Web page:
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“ASTONISHING! A political thriller of unmatched realism!”
– A.O. Scott, The New York Times

*****! [5 stars]
[highest rating]
"ESSENTIAL VIEWING! A genuinely prophetic movie…
The Battle of Algiers retains a shocking sense of urgency."

– Joshua Rothkopf, Time Out New York
Click here to read the full review

– J. Hoberman


(1965) Algiers, 1957: French paratroopers inch their way through the labyrinthine byways of the Casbah to zero in on the hideout of the last rebel still free in the city. Flashback three years earlier, as the Algerian National Liberation Front (FLN) decides on urban warfare. Thus begin the provocations, assassinations, hair-breadth escapes, and reprisals; Algerian women — disguised as chic Europeans — depositing bombs at a sidewalk café, a teenagers’ hang-out and an Air France office; and massive, surging crowd scenes unfolding with gripping realism. FLN boss/producer Saadi Yacef (who also plays the rebel leader based on himself) interviewed several European filmmakers before settling on Italians Pontecorvo and screenwriter Franco Solinas, with sequences shot and edited to the driving pre-recorded score by Pontecorvo and the legendary Ennio Morricone. Algiers now feels like it’s been ripped from today’s headlines, from its random bombings to the French commander’s chilling press conference pronouncement that to combat terrorism “you must accept all the consequences.” The Pentagon screened it in 2003 to wise up Bagdad occupiers. Oscar-nominated for Best Foreign Film, Best Screenplay and Best Director and winner of the Golden Lion (Grand Prize) at the Venice Film Festival.



****! [4 stars]
"The Battle of Algiers isn't just a political beast, but a cinematic one as well. A fitting complement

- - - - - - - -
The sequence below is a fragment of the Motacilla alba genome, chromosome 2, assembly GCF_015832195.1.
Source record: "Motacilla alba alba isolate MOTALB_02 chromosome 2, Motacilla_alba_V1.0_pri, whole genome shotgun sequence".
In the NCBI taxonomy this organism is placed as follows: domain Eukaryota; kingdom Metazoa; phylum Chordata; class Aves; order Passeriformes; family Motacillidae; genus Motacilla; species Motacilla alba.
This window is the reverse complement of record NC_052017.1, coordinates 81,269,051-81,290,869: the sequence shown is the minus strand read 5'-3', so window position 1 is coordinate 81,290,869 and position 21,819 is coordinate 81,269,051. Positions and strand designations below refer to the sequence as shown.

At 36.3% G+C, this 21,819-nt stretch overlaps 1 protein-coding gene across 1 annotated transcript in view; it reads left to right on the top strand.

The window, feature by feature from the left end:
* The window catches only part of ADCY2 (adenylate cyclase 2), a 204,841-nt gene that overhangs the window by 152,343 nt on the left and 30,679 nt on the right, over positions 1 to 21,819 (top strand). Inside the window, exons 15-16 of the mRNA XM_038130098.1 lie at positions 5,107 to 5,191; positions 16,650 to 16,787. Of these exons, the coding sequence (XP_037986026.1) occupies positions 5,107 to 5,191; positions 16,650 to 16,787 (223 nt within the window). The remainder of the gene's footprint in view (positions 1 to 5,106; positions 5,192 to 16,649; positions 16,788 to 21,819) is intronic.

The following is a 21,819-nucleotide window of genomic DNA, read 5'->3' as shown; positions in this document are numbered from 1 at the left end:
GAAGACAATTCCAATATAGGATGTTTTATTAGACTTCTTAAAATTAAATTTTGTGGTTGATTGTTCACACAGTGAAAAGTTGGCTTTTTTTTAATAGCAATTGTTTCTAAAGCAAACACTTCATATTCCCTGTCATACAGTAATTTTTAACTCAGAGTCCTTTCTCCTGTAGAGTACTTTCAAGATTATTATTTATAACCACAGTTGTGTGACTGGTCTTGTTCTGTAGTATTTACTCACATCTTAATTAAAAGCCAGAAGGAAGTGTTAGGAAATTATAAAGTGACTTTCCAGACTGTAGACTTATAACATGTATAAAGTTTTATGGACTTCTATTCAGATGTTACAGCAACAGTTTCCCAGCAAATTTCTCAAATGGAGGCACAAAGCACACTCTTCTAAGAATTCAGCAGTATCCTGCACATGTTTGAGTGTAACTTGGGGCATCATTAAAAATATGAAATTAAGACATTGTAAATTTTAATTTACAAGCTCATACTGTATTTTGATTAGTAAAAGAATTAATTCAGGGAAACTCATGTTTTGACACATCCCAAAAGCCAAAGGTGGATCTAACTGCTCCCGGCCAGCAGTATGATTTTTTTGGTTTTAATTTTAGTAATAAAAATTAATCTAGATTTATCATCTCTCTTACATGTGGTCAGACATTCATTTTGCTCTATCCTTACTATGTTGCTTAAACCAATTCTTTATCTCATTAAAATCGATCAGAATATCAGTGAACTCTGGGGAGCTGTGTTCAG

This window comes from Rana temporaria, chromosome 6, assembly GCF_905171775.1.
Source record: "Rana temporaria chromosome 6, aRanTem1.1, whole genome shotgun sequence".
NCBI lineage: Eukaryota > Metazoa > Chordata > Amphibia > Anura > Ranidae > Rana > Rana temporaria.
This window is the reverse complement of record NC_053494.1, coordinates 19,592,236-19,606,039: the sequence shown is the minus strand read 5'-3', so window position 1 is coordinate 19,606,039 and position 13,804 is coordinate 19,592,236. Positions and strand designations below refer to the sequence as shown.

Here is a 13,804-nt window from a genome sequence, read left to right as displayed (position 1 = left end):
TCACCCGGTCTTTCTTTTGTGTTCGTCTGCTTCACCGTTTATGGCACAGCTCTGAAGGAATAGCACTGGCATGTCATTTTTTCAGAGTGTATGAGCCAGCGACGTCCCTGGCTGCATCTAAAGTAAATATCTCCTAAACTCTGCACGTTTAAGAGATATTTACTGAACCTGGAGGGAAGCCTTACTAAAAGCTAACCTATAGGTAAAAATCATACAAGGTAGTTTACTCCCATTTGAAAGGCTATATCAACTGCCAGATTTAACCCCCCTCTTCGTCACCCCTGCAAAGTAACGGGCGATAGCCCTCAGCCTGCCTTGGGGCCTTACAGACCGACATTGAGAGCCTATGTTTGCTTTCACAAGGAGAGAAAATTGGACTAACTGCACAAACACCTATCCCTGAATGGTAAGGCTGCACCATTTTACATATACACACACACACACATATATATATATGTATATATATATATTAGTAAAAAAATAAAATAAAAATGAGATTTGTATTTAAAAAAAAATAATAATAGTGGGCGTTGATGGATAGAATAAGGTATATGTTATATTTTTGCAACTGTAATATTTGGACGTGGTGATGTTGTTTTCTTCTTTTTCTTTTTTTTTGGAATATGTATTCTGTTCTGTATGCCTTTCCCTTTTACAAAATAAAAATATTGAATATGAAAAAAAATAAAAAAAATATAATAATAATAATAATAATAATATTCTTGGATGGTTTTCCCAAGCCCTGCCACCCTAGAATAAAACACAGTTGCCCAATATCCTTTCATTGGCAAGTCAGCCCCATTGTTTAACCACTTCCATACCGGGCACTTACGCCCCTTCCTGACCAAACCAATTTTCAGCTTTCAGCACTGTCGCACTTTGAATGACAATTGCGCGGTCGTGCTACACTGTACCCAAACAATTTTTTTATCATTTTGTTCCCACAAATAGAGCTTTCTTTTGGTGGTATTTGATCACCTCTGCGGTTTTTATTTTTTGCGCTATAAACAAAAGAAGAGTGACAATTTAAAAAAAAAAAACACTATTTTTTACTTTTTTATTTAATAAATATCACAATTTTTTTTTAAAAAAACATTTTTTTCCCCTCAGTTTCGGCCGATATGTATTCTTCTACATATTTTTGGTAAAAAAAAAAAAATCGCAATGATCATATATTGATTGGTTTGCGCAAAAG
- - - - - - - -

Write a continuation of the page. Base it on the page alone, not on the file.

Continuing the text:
to Pontecorvo's penetrating compositions and DP Marcello Gatti's nimble camera work,
Ennio Morricone's score echoes through the cramped Casbah avenues like a call to arms.
The pouncing musical notes crescendo during moments of mass tumult,
and together all three artists perform a balancing act of epic proportions;
a complex historical moment is recreated from the gritty ground up."

– Glenn Heath Jr., Slant Magazine
Click here to read the full review

“It has a firebrand’s fervor; it carries you with it, and doesn’t give you time to think...
Pontecorvo’s inflammatory passion works directly on your feelings.
He’s the most dangerous kind of Marxist, a Marxist poet.”

– Pauline Kael

“Even today it's easy to see why the results outraged French officials (who banned it until 1971) and astonished everyone else. No other fiction filmmaker had so accurately replayed a recent, world-shaking conflict. No one else had pursued the truth by creating a big film with so few trained performers (138 people picked off the streets, augmented by a single professional actor). And apart from Orson Welles, no one before had so imaginatively imitated the look of a newsreel, although Welles had pulled the trick only for the ‘March of Time’ segment of Citizen Kane, whereas Mr. Pontecorvo kept up his illusion for 123 minutes. The term docudrama was not yet in wide use, and already Mr. Pontecorvo’s film overshadowed the nascent genre.”
– Stuart Klawans, The New York Times

its anatomy of terror remains unsurpassed."

– Peter Rainer, New York magazine

"A GREAT FILM! Looks as if it was made today...
Everything about this film says it's real, it's happening now, it's important."

– Kenneth Turan, Los Angeles Times/NPR

"A MASTERPIECE! Surely the most harrowing political epic ever!"
– The New Yorker

"BRILLIANT! UNFORGETTABLE! Mesmerizing pace and immediacy."
– Michael Wilmington, Chicago Tribune

"PULSES WITH ENERGY! As urgent, intense, prescient as ever."
– The Washington Post